Dead pop stars don’t lie (down, that is). Michael Jackson’s back. Well, his name is at any rate, thanks to massive, multimillion dollar deals between his estate, record labels and the clever dicks at Cirque du Soleil. Immortal is not an album of original work, instead it’s both a soundtrack and a remix album. Here’s the dealio: Cirque du Soleil have a MJ-themed show. This is the soundtrack, a mixture of mash-ups and what are billed as remixes but which are barely tampered with so let’s call them more re-mastered songs. The deluxe edition (recommend if you’re a fan) has two discs of 27 tracks and the listening experience saw me see-sawing between loving the mash-ups and tut-tutting over the sell-out exploitation of MJ’s amazing music legacy. That said, sift through to find the gems, like the versions of Man In The Mirror, They Don’t Care About Us and the Immortal Megamix: Can You Feel It/Don’t Stop ‘Til You Get Enough/Billie Jean/Black Or White – an impressive mash-up to titillate the fans.

USELESS FACT: A MJ-themed Cirque du Soleil show isn’t an original idea. They’ve done the same thing with The Beatles and Elvis’ catalogues too. What’s next one wonders…Britney?

RATING: 5 out of 10


Electropop hasn’t been this cool since LMFAO were so sexy and they knew it. Taio Cruz’s third album is a burst of pop/meets/R&B-meets-dance energy from start to finish. There were originally going to be 17 tracks but some were leaked onto the internet causing Cruz to have a hissyfit and yank everything that leaked off the album. Our loss! It opens with the super catchy first single Hangover featuring Flo Rida doing his rap thing. You’ll also want to listen out for the second single called Troublemaker which was the album’s working title until Taio decided he’d had enough of people mispronouncing his name and decided to go with the phonetic spelling. TY.O, geddit? Okay, I’m making him sound like a petulant man-diva, and maybe he is, but this guy can sing. And he writes his own tunes, owns a record label and produced a lot of the tracks himself. You’ll also want to check out Shotcaller, There She Goes with Pitbull on vocals, Tattoo and one of my favourite dance tracks Little Bad Girl, a collaboration with David Guetta and Ludacris. Pretty much every song rocks! Definitely one for partying to.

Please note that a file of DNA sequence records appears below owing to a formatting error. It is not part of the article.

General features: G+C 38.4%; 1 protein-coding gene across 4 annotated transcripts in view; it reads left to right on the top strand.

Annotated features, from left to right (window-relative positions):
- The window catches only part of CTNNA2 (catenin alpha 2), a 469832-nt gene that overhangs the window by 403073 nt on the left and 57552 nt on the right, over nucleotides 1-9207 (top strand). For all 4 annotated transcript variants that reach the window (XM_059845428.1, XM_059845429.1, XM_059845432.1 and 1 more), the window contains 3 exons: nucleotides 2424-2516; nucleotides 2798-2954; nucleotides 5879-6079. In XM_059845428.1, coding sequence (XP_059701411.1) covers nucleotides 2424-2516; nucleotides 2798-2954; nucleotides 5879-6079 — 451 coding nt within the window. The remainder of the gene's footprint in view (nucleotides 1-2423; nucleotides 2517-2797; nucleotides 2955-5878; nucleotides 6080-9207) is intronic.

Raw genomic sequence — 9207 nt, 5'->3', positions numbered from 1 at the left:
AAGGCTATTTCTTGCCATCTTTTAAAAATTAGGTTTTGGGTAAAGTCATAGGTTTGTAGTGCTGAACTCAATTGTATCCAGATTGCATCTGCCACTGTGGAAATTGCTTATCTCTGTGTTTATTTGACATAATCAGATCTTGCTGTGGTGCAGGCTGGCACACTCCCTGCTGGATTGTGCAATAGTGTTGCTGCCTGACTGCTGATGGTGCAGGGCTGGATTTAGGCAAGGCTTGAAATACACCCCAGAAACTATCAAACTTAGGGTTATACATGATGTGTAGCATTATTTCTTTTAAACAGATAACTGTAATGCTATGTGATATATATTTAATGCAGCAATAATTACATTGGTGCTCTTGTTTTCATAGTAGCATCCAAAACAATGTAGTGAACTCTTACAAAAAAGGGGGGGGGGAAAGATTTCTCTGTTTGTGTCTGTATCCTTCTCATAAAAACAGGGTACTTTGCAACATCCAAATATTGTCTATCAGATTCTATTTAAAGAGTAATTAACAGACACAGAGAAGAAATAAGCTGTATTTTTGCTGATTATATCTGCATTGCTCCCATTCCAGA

USELESS FACT: Jacob Taio Cruz was born in London to a Nigerian father and a Brazilian mother.

RATING: 9 out of 10


The Grammys may have come and gone but the obligatory compilation album is still out there, available to buy. For a ceremony that hands out 78 awards across a huge variety of music genres, it’s probably no easy task picking just 22 songs to go on the official Grammy album. But they’ve done it, sticking of course to music’s Big Five: pop, rock, hip hop, country and R&B. It kicks off with 2011’s biggest artist Adele and her monster hit Rolling In The Deep (good choice!) and winds down with the Tony Bennett/Amy Winehouse duet Body And Soul. In-between are all the big names you’d expect (Bruno Mars, Katy Perry, Taylor Swift, Lady Gaga, Maroon 5, Christina Aguilera, Foster The People, Coldplay, Lady Antebellum, Rihanna and Drake) and some you wouldn’t, like Mumford & Sons with their very cool track The Cave, The Black Keys doing Dearest and a country duet from Kelly Clarkson (nogal!) and Jason Aldean called Don’t You Wanna Stay. Middle America and country music…go figure! My only criticism: where’s the dance music Grammy people? Sure the winner of the Best Dance/Electronica Recording, Skrillex with Scary Monsters And Nice Sprites, is on but what about Robyn, Avicii, David Guetta…?

USELESS FACT: While Kanye ‘I’m A Let You Finish’ West got the most nominations (seven in total), Adele won the most awards on the night, a grand total of six which also happens to be every award she was nominated for. Them’s good odds!

RATING: 7 out of 10